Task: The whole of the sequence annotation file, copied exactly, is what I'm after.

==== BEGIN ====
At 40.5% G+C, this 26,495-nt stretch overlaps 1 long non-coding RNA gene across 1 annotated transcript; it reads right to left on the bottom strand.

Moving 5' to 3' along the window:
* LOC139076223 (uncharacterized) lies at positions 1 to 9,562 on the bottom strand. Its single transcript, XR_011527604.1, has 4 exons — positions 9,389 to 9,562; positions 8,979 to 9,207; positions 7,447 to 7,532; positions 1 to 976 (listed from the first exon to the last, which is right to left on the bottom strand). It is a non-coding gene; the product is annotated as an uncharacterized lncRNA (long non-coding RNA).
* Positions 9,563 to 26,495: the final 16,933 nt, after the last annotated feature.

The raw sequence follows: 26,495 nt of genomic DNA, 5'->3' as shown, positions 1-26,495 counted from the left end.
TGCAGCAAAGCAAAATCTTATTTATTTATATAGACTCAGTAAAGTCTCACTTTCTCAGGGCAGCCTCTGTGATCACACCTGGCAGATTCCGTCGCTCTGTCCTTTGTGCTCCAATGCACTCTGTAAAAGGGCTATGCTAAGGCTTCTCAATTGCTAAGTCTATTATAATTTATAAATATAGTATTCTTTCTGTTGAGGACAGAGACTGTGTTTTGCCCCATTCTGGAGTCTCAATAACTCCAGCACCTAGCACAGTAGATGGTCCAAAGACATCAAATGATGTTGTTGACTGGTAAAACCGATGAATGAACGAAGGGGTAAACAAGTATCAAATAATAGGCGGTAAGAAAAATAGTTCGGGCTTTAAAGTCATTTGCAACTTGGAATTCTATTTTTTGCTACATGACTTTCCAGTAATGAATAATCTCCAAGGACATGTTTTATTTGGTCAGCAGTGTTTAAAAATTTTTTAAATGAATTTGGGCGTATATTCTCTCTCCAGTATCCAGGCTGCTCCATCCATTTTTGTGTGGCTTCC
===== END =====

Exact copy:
At 40.5% G+C, this 26,495-nt stretch overlaps 1 long non-coding RNA gene across 1 annotated transcript; it reads right to left on the bottom strand.

Moving 5' to 3' along the window:
* LOC139076223 (uncharacterized) lies at positions 1 to 9,562 on the bottom strand. Its single transcript, XR_011527604.1, has 4 exons — positions 9,389 to 9,562; positions 8,979 to 9,207; positions 7,447 to 7,532; positions 1 to 976 (listed from the first exon to the last, which is right to left on the bottom strand). It is a non-coding gene; the product is annotated as an uncharacterized lncRNA (long non-coding RNA).
* Positions 9,563 to 26,495: the final 16,933 nt, after the last annotated feature.

The raw sequence follows: 26,495 nt of genomic DNA, 5'->3' as shown, positions 1-26,495 counted from the left end.
TGCAGCAAAGCAAAATCTTATTTATTTATATAGACTCAGTAAAGTCTCACTTTCTCAGGGCAGCCTCTGTGATCACACCTGGCAGATTCCGTCGCTCTGTCCTTTGTGCTCCAATGCACTCTGTAAAAGGGCTATGCTAAGGCTTCTCAATTGCTAAGTCTATTATAATTTATAAATATAGTATTCTTTCTGTTGAGGACAGAGACTGTGTTTTGCCCCATTCTGGAGTCTCAATAACTCCAGCACCTAGCACAGTAGATGGTCCAAAGACATCAAATGATGTTGTTGACTGGTAAAACCGATGAATGAACGAAGGGGTAAACAAGTATCAAATAATAGGCGGTAAGAAAAATAGTTCGGGCTTTAAAGTCATTTGCAACTTGGAATTCTATTTTTTGCTACATGACTTTCCAGTAATGAATAATCTCCAAGGACATGTTTTATTTGGTCAGCAGTGTTTAAAAATTTTTTAAATGAATTTGGGCGTATATTCTCTCTCCAGTATCCAGGCTGCTCCATCCATTTTTGTGTGGCTTCC